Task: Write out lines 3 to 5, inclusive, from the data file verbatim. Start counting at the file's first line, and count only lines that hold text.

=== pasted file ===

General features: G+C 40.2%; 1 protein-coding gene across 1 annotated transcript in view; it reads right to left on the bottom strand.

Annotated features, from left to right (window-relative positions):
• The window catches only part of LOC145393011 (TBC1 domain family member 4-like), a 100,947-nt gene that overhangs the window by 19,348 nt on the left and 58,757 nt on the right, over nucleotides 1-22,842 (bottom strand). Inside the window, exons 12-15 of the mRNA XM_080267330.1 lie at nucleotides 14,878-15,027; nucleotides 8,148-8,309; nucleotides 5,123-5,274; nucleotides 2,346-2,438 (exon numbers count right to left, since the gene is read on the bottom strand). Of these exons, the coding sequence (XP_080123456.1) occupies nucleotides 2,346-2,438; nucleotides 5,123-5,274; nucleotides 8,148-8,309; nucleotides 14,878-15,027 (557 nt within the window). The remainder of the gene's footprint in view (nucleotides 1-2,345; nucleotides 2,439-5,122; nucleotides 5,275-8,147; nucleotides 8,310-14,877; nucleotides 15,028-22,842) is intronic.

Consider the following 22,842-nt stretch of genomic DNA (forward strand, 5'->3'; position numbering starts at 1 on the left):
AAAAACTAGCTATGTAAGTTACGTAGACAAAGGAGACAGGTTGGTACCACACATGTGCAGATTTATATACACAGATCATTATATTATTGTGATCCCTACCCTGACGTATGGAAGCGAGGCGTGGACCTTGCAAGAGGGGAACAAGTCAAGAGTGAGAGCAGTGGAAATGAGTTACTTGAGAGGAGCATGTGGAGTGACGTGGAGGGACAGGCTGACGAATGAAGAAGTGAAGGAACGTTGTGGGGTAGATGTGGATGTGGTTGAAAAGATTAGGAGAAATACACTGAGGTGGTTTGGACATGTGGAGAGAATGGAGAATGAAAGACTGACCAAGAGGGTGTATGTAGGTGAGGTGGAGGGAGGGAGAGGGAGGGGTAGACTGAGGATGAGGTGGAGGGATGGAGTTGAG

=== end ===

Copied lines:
• The window catches only part of LOC145393011 (TBC1 domain family member 4-like), a 100,947-nt gene that overhangs the window by 19,348 nt on the left and 58,757 nt on the right, over nucleotides 1-22,842 (bottom strand). Inside the window, exons 12-15 of the mRNA XM_080267330.1 lie at nucleotides 14,878-15,027; nucleotides 8,148-8,309; nucleotides 5,123-5,274; nucleotides 2,346-2,438 (exon numbers count right to left, since the gene is read on the bottom strand). Of these exons, the coding sequence (XP_080123456.1) occupies nucleotides 2,346-2,438; nucleotides 5,123-5,274; nucleotides 8,148-8,309; nucleotides 14,878-15,027 (557 nt within the window). The remainder of the gene's footprint in view (nucleotides 1-2,345; nucleotides 2,439-5,122; nucleotides 5,275-8,147; nucleotides 8,310-14,877; nucleotides 15,028-22,842) is intronic.

Consider the following 22,842-nt stretch of genomic DNA (forward strand, 5'->3'; position numbering starts at 1 on the left):
AAAAACTAGCTATGTAAGTTACGTAGACAAAGGAGACAGGTTGGTACCACACATGTGCAGATTTATATACACAGATCATTATATTATTGTGATCCCTACCCTGACGTATGGAAGCGAGGCGTGGACCTTGCAAGAGGGGAACAAGTCAAGAGTGAGAGCAGTGGAAATGAGTTACTTGAGAGGAGCATGTGGAGTGACGTGGAGGGACAGGCTGACGAATGAAGAAGTGAAGGAACGTTGTGGGGTAGATGTGGATGTGGTTGAAAAGATTAGGAGAAATACACTGAGGTGGTTTGGACATGTGGAGAGAATGGAGAATGAAAGACTGACCAAGAGGGTGTATGTAGGTGAGGTGGAGGGAGGGAGAGGGAGGGGTAGACTGAGGATGAGGTGGAGGGATGGAGTTGAG